Then I based these DCF models on Apple’s most recent leveraged FCF: $90.220 million. I then assumed a moderate FCF growth rate of 9.37% derived from the 10-year CAGR from 2012 to 2022 with a terminal growth rate of 2% to mimic constant growth with inflation. Finally, I used the highest discount rate using WACC to get 8%, again for a more conservative result. But, all of these assumptions together have resulted in Apple being expected to suffer a minimum decline of 24.7% from its last stock price. Although not shown below, we can assume that even using optimistic assumptions (such as a lower WACC and higher terminal growth rate), the results of the DCF models would have the stock price close to 0% upside – or, its current price.

My DCF model

5-year shares (Google Sheets)

My DCF model

10 year stocks (Google Sheets)

Possible tailwinds to growth

From what I can see, the main catalysts for AAPL stock are new product launches under Tim Cook and the tailwind from the stock’s strong representation in various benchmarks. On the one hand, Apple, under the leadership of Tim Cook, launched new products, shifting Apple’s hardware-based business model to a subscriber-based business model, and more. More information can be found in articles like this one on Tim Cook’s hits.

Additionally, Apple is well represented in various stock indices and exchange-traded funds (“ETFs”). This should naturally boost demand for AAPL shares as passive investments will continue to buy AAPL to maintain their target allocations. The passive style of investing is expected to be favored by investors by 2026 and will occur sooner if the bear market continues. Overweighting or over-indexing a stock is the idea that relates to how investors’ investment allocation is allocated to ETFs holding a percentage of the stock in the market, and how a high weighting for a stock in these ETFs would equate to a higher proportion of each dollar invested in the ETF in a particular security.

Specifically, as investors invest in ETFs, their investment is allocated with increasing representation to the various sectors and companies that make up those weightings in the portfolio. And as a company becomes more represented in an industry or in the market, the company would be bought up more accordingly based on its weightings. In a report by Invesco QQQ Trust (QQQ), we can see that Apple accounts for 13% of the NASDAQ tracking ETF (which is by far the largest ETF weighting) and also holds the largest stake in the S&P 500 by 6.55%. Apple should continue to benefit from this structure, with investors investing passively in ETFs.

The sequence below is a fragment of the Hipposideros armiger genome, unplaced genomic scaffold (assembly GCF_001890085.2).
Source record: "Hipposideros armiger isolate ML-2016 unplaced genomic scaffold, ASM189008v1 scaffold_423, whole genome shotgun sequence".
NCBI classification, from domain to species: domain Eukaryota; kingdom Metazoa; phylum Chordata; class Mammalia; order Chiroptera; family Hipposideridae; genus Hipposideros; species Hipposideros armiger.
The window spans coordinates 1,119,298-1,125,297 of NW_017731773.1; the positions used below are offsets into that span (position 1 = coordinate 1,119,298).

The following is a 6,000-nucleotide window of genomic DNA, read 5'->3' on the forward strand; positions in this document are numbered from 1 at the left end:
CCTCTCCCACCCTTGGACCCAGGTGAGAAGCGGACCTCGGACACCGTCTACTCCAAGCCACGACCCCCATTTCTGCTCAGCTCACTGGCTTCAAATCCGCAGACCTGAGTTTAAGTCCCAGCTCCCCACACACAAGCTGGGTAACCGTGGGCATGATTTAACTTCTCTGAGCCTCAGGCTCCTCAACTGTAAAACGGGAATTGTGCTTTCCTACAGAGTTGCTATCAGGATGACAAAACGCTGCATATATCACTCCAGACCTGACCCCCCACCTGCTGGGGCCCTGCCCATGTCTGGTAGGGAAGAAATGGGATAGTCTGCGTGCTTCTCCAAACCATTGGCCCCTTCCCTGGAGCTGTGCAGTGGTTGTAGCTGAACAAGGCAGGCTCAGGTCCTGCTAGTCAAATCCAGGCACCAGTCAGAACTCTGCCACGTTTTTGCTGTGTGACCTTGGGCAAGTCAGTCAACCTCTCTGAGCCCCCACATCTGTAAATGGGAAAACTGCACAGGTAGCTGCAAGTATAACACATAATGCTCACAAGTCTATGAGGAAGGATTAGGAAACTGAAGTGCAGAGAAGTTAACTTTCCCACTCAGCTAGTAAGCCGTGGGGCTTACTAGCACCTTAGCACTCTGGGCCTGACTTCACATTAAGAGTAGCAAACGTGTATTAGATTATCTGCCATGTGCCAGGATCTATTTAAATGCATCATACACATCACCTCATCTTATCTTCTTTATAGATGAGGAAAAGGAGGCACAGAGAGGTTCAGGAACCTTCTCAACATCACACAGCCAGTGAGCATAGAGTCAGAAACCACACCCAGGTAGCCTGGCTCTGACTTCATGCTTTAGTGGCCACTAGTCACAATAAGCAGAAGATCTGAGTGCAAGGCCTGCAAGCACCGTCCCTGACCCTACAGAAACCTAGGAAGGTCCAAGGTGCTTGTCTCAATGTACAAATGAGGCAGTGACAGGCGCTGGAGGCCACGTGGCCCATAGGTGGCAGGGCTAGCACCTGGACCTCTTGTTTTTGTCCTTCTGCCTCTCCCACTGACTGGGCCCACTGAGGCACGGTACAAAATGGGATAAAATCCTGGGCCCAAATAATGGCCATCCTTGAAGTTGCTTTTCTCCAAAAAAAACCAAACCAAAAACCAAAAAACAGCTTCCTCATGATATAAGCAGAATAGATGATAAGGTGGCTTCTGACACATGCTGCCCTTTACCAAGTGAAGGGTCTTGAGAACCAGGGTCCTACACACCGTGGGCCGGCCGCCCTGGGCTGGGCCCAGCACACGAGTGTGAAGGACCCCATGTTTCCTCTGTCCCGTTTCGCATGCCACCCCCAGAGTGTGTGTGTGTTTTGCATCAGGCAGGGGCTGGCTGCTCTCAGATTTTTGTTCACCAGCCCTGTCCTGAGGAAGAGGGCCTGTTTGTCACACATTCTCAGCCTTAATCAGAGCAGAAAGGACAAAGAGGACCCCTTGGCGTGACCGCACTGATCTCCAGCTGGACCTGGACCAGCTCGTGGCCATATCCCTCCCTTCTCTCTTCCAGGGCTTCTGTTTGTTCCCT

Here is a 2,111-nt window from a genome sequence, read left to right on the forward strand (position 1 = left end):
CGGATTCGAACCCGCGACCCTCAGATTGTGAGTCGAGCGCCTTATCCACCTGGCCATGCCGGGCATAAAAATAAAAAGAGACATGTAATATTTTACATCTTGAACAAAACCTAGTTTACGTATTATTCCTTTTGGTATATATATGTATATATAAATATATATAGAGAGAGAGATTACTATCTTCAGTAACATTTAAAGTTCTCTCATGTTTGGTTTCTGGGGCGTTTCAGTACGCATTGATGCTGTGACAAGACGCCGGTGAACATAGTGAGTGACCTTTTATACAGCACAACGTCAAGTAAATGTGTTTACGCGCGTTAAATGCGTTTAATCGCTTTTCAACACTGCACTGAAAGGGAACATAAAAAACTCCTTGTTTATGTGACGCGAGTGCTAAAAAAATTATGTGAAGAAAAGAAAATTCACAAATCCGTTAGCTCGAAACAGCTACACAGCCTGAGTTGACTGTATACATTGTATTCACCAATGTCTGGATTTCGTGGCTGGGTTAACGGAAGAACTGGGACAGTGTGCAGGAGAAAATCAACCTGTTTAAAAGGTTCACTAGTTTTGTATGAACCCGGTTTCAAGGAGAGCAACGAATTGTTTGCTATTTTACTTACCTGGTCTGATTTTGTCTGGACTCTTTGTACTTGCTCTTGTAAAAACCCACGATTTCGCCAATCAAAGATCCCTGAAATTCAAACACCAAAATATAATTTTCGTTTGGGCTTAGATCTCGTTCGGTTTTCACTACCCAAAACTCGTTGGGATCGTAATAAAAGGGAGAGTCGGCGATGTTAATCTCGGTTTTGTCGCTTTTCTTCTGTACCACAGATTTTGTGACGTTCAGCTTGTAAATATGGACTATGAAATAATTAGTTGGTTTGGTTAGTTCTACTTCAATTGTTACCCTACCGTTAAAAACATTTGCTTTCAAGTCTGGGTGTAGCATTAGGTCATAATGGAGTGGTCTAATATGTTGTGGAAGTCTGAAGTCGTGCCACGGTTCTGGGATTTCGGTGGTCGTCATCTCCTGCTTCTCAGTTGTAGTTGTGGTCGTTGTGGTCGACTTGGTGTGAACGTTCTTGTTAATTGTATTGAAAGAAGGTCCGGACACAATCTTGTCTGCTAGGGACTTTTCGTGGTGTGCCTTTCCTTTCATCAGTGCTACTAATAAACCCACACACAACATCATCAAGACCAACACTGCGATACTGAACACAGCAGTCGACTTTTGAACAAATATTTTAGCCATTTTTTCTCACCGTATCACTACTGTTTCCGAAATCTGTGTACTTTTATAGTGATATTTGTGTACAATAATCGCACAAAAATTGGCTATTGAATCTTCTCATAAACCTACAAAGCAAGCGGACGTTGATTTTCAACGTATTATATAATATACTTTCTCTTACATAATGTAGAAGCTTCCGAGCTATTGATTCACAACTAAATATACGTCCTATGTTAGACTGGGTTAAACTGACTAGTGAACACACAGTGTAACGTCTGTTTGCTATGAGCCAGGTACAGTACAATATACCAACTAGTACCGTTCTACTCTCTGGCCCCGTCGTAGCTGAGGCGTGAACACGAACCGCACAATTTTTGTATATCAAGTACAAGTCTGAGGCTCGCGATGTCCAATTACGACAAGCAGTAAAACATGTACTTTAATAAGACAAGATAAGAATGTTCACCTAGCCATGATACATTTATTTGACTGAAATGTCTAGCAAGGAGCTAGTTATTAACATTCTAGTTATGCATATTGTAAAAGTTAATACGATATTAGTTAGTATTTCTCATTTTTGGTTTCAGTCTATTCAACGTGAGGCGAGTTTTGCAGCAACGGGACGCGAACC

Screenshot of the Invesco QQQ Trust report

Invesco QQQ Trust

Screenshot of the Invesco QQQ Trust report

Invesco QQQ Trust Report

Screenshot of weightings


Comparisons with competitors

The final part of my thesis is based on Apple’s competitive positioning and expensive valuation metrics relative to its peers. To visualize this, I’ve created a simple data table below with data from Yahoo Finance to compare Apple’s ranking against industry giants like Microsoft (MSFT), Alphabet (GOOG, GOOGL), Meta Platforms (META) and other competing companies. in the main product segments.

We can see that from this chart, Apple has a higher P/S and P/E valuation than most of its peers, with only Microsoft (one of the top ranked software stocks) having a more expensive valuation. These results show me that Apple commands a premium and costs more than its high-quality peers, and some of its peers may be a better value proposition at current valuation levels.





















Intel (INTC)




Samsung (SSNNF, SSNLF)








Final Thoughts

In closing, I don’t believe AAPL stock is an optimal investment right now. Even though Apple is still an industry giant benefiting from Tim Cook’s passive investing and strategic shifts so far, financial stocks and dividends have risen at rates below industry averages, causing negative investor sentiment. This is even reflected in the fact that insiders have continuously sold a total of $810.145 million over the past 4 years. My two discounted cash flow models based on historical and conservative estimates in two different models calculating shares outstanding resulted in a 24.7% decline from current levels, showing that the stock is overvalued relative to my estimate. Apple’s valuation is also more expensive than its industry giant peers.

Following Apple’s first quarter 2023 earnings announcements or when the macroeconomic environment improves, I will reevaluate my thesis. For now, however, for all the reasons discussed above and more, I recommend a “SELL” on AAPL stock.

Editor’s Note: This article covers one or more microcap stocks. Please be aware of the risks associated with these actions.

About Clara Barnard